Written by Binh Nguyen
It’s become clear that customer service via social media, or ‘social customer service’ is no passing fad. In fact, over 70 percent of consumers report that they would be likely to recommend a brand that responded to their comments quickly and efficiently on social media. I’m sure you’ll agree this is too good an opportunity to overlook!
But if you haven’t yet implemented a social customer service strategy, it can be difficult to know where to start. What types of resources do you need to commit? What are the best practices? What consumer expectations do you need to meet?
By following a series of simple steps, you can begin responding to customer concerns and comments on social media in no time. By jumping in without a plan, however, you may find yourself lacking the efficiency and consistency needed to effectively carry out high-quality customer care.
I’d encourage you to take the time to follow these four steps in order to generate the highest level of customer service, while making the most effective use of your limited time and resources.
Decide who will be responsible for social customer service
Before you even begin to formulate your plan, it’s imperative that you identify who will be ultimately responsible for your social customer service. In larger companies, there will obviously be overlap between marketing departments and customer service departments, and responsibilities must be clearly outlined in order to avoid confusion or a diffusion of responsibility.
In smaller organizations, determining whether social customer service tasks will be delegated to employees or outsourced is a key consideration. Who will manage these tasks on a daily basis? Who will ultimately be responsible for planning and outcomes? Who will customer service agents report to?
These are all important considerations that must be clearly articulated prior to implementing your strategy. All key players should have input into the strategy in order to facilitate increased commitment to the program.
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Find out where your customers are
It’s clear that consumers expect brands to be present and active on Facebook and Twitter. And not only that: they expect brands to respond to comments or complaints within one day.
But with limited time and resources, businesses may struggle to provide top-notch customer service on both social networks. By determining where the majority of your customers spend their time online, you can dedicate your time and resources proportionally.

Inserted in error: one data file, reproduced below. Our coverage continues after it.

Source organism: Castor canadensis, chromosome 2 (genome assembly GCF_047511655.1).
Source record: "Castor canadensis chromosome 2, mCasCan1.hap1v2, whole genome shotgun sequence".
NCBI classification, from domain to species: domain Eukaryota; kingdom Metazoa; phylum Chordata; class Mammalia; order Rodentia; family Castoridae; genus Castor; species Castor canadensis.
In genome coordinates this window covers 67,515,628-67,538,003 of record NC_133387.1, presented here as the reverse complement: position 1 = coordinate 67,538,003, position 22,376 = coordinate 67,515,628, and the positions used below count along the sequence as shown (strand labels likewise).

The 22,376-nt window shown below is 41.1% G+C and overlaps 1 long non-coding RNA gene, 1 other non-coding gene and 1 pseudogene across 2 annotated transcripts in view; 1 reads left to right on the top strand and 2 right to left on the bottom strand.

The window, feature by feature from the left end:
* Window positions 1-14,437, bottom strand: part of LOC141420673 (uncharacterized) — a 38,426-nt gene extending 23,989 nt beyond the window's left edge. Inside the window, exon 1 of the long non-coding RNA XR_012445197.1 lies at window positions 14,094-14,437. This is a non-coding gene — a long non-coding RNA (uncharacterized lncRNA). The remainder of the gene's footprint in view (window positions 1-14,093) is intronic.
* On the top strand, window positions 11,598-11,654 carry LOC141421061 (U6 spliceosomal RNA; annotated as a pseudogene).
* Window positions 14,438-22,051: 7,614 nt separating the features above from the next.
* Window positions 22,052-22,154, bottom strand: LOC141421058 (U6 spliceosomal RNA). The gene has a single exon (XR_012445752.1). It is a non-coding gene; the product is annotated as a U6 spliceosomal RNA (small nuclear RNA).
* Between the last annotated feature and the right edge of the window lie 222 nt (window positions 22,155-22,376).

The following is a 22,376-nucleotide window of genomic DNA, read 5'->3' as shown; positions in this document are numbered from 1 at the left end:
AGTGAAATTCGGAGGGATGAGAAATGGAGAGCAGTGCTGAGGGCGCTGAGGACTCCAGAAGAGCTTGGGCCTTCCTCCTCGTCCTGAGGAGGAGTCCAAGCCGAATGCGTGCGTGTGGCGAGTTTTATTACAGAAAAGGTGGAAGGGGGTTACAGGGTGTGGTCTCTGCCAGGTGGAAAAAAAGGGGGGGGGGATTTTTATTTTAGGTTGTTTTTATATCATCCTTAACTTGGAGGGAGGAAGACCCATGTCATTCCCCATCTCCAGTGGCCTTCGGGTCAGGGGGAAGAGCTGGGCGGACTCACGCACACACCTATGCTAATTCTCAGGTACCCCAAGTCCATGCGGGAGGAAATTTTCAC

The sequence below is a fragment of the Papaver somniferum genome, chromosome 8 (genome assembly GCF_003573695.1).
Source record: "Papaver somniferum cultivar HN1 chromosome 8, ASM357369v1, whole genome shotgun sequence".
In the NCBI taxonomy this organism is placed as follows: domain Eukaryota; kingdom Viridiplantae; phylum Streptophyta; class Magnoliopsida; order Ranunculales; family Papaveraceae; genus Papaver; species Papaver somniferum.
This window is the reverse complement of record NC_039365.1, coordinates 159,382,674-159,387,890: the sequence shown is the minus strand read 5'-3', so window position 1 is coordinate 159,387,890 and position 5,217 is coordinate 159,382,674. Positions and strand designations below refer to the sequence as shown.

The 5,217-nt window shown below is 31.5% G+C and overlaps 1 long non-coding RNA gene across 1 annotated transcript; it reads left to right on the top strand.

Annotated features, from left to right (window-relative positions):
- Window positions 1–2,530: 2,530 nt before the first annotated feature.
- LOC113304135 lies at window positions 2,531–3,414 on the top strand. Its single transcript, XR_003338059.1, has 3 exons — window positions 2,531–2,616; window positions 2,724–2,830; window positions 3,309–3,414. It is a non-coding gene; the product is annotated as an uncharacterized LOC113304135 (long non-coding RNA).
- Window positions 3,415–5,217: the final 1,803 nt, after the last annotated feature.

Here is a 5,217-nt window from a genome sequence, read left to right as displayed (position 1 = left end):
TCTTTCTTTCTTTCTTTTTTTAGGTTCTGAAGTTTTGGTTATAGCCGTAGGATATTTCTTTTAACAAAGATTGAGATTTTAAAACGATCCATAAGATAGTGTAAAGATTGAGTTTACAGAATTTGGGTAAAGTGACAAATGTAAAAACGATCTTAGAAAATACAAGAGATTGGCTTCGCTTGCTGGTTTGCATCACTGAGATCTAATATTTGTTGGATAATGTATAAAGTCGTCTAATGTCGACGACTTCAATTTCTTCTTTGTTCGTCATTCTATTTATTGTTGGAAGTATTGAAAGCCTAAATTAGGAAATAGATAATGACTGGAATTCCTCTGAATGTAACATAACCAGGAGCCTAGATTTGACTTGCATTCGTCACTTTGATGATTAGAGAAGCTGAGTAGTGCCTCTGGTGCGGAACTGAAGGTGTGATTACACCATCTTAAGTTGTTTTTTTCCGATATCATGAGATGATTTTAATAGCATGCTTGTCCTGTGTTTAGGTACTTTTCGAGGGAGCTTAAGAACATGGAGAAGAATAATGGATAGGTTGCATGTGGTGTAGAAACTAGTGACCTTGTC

To figure out where your customers prefer to interact with you, consider the following >>>
Come up with a plan
Devising a plan for exactly how you’re going to use social media for customer service is particularly imperative if you’ll be outsourcing any part of the work.
Anyone who will be involved with listening and responding to customer complaints and concerns should have a clear understanding of the strategies that should be used. Some questions that should be addressed include >>>
Developing a social customer service handbook is a great way to make sure all parties understand expectations, roles and best practices. This will ensure a greater level of consistency across the board, regardless of who is managing customer service tasks.
Measure the results of your strategy
As with any aspect of your business, tracking and monitoring the performance of your social customer service strategy is critical. Due to the high level of resources you’ll be committing to it, you want to ensure it’s helping you achieve your overall business goals.
Although we know that measuring outcomes like ROI on social media can be difficult (if not impossible), monitoring the results of your customer service strategy is somewhat easier.
Some ways you can concretely measure the performance of your strategy include >>>
By being proactive about planning and implementing a social customer service strategy, businesses are in a far better place to evaluate the efficiency and effectiveness of their efforts. By determining where your customer or clients expect you to be, being intentional about how you’re interacting with them, and then using standard metrics to track your results, you can make sure you’re making the most of your time and resources.
Have you implemented a social customer service strategy? If not, why? If you have, what challenges or barriers are you experiencing? Share your comments on our Facebook page.
About the author
Binh Nguyen is the CEO of Market Ease Business Promotions, a digital marketing agencydedicated to helping companies in Australia grow by leveraging the power of the internet. In the past 6+ years, Binh has helped several multi-million dollar companies in Australia establish themselves as the market leaders in their fields, and sell millions of dollars worth of products and services online. You can connect with Binh on Google+and Facebook.